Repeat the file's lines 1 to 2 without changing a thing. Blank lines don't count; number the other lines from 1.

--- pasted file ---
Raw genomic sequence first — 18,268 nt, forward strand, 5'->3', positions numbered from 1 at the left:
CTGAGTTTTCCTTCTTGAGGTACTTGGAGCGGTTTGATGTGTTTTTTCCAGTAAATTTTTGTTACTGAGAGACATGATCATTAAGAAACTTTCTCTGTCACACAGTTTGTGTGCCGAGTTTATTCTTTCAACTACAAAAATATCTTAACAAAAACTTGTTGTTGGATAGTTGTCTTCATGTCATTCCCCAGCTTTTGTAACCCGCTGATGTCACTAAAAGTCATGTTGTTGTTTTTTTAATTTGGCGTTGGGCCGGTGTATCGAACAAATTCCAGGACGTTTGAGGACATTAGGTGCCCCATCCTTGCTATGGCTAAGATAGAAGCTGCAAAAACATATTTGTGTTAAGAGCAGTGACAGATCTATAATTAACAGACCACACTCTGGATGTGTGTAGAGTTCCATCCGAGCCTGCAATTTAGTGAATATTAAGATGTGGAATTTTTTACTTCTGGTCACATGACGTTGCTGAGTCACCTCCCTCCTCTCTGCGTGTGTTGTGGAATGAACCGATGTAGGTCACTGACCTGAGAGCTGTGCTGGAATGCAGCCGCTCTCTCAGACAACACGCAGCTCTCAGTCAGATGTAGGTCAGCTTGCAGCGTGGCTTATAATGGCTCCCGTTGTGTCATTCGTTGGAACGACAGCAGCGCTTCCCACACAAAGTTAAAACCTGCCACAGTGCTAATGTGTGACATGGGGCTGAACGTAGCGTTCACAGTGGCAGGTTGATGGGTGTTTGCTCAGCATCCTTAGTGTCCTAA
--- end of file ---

Raw genomic sequence first — 18,268 nt, forward strand, 5'->3', positions numbered from 1 at the left:
CTGAGTTTTCCTTCTTGAGGTACTTGGAGCGGTTTGATGTGTTTTTTCCAGTAAATTTTTGTTACTGAGAGACATGATCATTAAGAAACTTTCTCTGTCACACAGTTTGTGTGCCGAGTTTATTCTTTCAACTACAAAAATATCTTAACAAAAACTTGTTGTTGGATAGTTGTCTTCATGTCATTCCCCAGCTTTTGTAACCCGCTGATGTCACTAAAAGTCATGTTGTTGTTTTTTTAATTTGGCGTTGGGCCGGTGTATCGAACAAATTCCAGGACGTTTGAGGACATTAGGTGCCCCATCCTTGCTATGGCTAAGATAGAAGCTGCAAAAACATATTTGTGTTAAGAGCAGTGACAGATCTATAATTAACAGACCACACTCTGGATGTGTGTAGAGTTCCATCCGAGCCTGCAATTTAGTGAATATTAAGATGTGGAATTTTTTACTTCTGGTCACATGACGTTGCTGAGTCACCTCCCTCCTCTCTGCGTGTGTTGTGGAATGAACCGATGTAGGTCACTGACCTGAGAGCTGTGCTGGAATGCAGCCGCTCTCTCAGACAACACGCAGCTCTCAGTCAGATGTAGGTCAGCTTGCAGCGTGGCTTATAATGGCTCCCGTTGTGTCATTCGTTGGAACGACAGCAGCGCTTCCCACACAAAGTTAAAACCTGCCACAGTGCTAATGTGTGACATGGGGCTGAACGTAGCGTTCACAGTGGCAGGTTGATGGGTGTTTGCTCAGCATCCTTAGTGTCCTAA